Why Your Nonprofit Is Like Dog The Bounty Hunter

See that picture above? That’s your nonprofit.

When you look past the mullet, you’ll see a lot of similarities between this guy, you, and your nonprofit.

Dog: The Bounty Hunter works hard in a thankless job. Without begrudging it, he maintains a manic pace until he gets his fugitive.

You: You work harder than most people in some industries.

When he wins, he savers victory, just like you.

Man’s best friend

Dog: What’s truly amazing is the deep compassion he has for people who always hate to see his face. Maybe that’s why they call him Dog.

You: Compassionate work requires big heart, like the one that you put in your work.

Dog has a mission!

Dog: The dog has no doubt that he is changing peoples lives in a positive way–even the people he tracks down and captures. That doubt-free sense of mission drives him at a manic pace, almost to the point of complete exhaustion.

You: Every few weeks or months, that same sense of mission enables you to power through long nights after work, and on into the weekends. But hopefully you don’t get shot at work.

You’re not a millionaire

This is the only difference.

The dog probably gets a healthy amount of rest and relaxation. You’re not a millionaire, so enjoy just your upcoming Thanksgiving weekend. 🙂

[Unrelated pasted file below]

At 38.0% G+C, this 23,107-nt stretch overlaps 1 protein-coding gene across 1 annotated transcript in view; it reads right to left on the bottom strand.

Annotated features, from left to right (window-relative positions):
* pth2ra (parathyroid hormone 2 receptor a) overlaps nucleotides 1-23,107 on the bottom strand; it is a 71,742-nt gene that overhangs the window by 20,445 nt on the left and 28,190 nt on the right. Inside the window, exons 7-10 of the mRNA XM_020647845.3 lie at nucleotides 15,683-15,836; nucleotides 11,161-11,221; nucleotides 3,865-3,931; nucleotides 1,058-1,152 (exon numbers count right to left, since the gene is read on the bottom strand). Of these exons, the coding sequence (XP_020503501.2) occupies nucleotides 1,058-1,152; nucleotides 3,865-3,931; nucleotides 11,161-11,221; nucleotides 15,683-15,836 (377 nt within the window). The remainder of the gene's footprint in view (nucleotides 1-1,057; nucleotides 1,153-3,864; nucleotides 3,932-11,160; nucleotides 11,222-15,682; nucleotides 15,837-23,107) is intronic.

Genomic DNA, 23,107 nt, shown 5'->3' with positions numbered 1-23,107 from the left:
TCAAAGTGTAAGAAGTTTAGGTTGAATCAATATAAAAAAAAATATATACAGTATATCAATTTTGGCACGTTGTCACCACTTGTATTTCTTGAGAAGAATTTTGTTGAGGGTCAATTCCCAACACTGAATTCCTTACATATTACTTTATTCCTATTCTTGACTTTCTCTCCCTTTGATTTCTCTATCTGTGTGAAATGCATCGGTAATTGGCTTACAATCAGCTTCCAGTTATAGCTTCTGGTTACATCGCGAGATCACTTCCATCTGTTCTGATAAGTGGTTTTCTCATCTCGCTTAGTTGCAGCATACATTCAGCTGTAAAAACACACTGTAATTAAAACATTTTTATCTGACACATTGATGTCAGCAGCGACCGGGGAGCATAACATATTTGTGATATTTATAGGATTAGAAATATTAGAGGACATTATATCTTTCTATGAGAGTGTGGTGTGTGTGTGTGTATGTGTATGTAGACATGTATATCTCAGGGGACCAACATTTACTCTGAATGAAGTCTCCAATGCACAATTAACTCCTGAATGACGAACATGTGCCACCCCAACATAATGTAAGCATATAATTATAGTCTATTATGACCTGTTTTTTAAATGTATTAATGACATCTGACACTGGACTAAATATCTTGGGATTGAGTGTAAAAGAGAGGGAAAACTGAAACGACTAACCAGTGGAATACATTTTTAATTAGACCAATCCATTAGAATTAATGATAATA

2 thoughts on “Why Your Nonprofit Is Like Dog The Bounty Hunter”

  1. Boy have you used the wrong role model for non profit workers.
    Fact #1 Dog is only in it for self promotion, the money and celebrity status. The Proof? Last year while attending a bail agent conference in Lake Tahoe, Beth, his wife and he were upset that a hotel clerk did not know who they were. Mrs. Chapman, the compassionate person she is, that’s a joke btw, wanted that employee disciplined for not knowing the great stars that they think they are.
    Fact #2 Their on camera and off camera personas are 2 different things. On camera oh they appear to be so compassionate and religious. Off camera they threaten people with lawsuits, swear worse than drunken sailors and demean anyone who disagrees with them. Proof? This year at a bail agent convention in Las Vegas, when a membership vote did not go their way, Dog, your supposedly compassionate, champion of the downtrodden, swore up a storm. Even to the point when the wife of a senior board from the south asked him to watch his language because there are “ladies” present, he told her to f— off.
    Wow, so do you still want to use him as a role model for non profit orgs? I would think not.
    Btw, all this can be verified very easily by contacting the only national bail agent association. I will not mention their name but you can find them by doing a simple internet search

  2. Compassion is so important in all areas of life. I volunteer in my community for the Society of Saint Vincent de Paul. It’s a lot of work and sometimes we don’t have all the resources and power of a celebrity, but hey we’ve got people who are dedicated and want to help others. We aren’t being paid to do it. We do it because we serve for the love of the people in our community.

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